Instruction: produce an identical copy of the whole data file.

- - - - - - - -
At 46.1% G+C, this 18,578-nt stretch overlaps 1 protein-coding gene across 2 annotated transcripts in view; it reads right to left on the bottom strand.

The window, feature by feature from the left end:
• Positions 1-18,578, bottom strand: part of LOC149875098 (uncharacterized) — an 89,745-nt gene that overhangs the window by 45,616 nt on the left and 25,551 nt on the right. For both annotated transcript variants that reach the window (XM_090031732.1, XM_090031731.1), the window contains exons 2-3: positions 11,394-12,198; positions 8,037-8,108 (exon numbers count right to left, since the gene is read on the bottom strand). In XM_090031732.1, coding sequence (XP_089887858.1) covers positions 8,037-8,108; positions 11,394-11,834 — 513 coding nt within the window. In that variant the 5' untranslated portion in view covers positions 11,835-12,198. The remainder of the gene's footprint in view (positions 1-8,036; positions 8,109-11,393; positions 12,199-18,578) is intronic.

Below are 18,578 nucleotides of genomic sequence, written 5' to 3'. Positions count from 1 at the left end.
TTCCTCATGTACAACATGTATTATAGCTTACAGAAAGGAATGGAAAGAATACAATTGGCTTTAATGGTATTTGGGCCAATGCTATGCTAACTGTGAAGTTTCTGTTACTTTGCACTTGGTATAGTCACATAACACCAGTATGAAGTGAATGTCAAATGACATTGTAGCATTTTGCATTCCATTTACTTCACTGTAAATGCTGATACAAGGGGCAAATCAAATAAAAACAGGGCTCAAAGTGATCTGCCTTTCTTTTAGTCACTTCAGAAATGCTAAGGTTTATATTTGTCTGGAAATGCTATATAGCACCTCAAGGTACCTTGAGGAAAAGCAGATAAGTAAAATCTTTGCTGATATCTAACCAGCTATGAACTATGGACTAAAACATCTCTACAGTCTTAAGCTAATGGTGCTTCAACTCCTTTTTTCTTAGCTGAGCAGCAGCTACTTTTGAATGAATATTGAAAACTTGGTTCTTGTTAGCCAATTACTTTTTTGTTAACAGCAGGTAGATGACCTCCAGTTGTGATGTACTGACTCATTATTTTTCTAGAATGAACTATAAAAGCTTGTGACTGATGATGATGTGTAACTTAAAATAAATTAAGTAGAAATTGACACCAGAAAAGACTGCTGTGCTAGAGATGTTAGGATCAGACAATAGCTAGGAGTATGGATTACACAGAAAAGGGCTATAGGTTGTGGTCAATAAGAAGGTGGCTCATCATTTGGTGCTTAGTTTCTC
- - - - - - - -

At 46.1% G+C, this 18,578-nt stretch overlaps 1 protein-coding gene across 2 annotated transcripts in view; it reads right to left on the bottom strand.

The window, feature by feature from the left end:
• Positions 1-18,578, bottom strand: part of LOC149875098 (uncharacterized) — an 89,745-nt gene that overhangs the window by 45,616 nt on the left and 25,551 nt on the right. For both annotated transcript variants that reach the window (XM_090031732.1, XM_090031731.1), the window contains exons 2-3: positions 11,394-12,198; positions 8,037-8,108 (exon numbers count right to left, since the gene is read on the bottom strand). In XM_090031732.1, coding sequence (XP_089887858.1) covers positions 8,037-8,108; positions 11,394-11,834 — 513 coding nt within the window. In that variant the 5' untranslated portion in view covers positions 11,835-12,198. The remainder of the gene's footprint in view (positions 1-8,036; positions 8,109-11,393; positions 12,199-18,578) is intronic.

Below are 18,578 nucleotides of genomic sequence, written 5' to 3'. Positions count from 1 at the left end.
TTCCTCATGTACAACATGTATTATAGCTTACAGAAAGGAATGGAAAGAATACAATTGGCTTTAATGGTATTTGGGCCAATGCTATGCTAACTGTGAAGTTTCTGTTACTTTGCACTTGGTATAGTCACATAACACCAGTATGAAGTGAATGTCAAATGACATTGTAGCATTTTGCATTCCATTTACTTCACTGTAAATGCTGATACAAGGGGCAAATCAAATAAAAACAGGGCTCAAAGTGATCTGCCTTTCTTTTAGTCACTTCAGAAATGCTAAGGTTTATATTTGTCTGGAAATGCTATATAGCACCTCAAGGTACCTTGAGGAAAAGCAGATAAGTAAAATCTTTGCTGATATCTAACCAGCTATGAACTATGGACTAAAACATCTCTACAGTCTTAAGCTAATGGTGCTTCAACTCCTTTTTTCTTAGCTGAGCAGCAGCTACTTTTGAATGAATATTGAAAACTTGGTTCTTGTTAGCCAATTACTTTTTTGTTAACAGCAGGTAGATGACCTCCAGTTGTGATGTACTGACTCATTATTTTTCTAGAATGAACTATAAAAGCTTGTGACTGATGATGATGTGTAACTTAAAATAAATTAAGTAGAAATTGACACCAGAAAAGACTGCTGTGCTAGAGATGTTAGGATCAGACAATAGCTAGGAGTATGGATTACACAGAAAAGGGCTATAGGTTGTGGTCAATAAGAAGGTGGCTCATCATTTGGTGCTTAGTTTCTC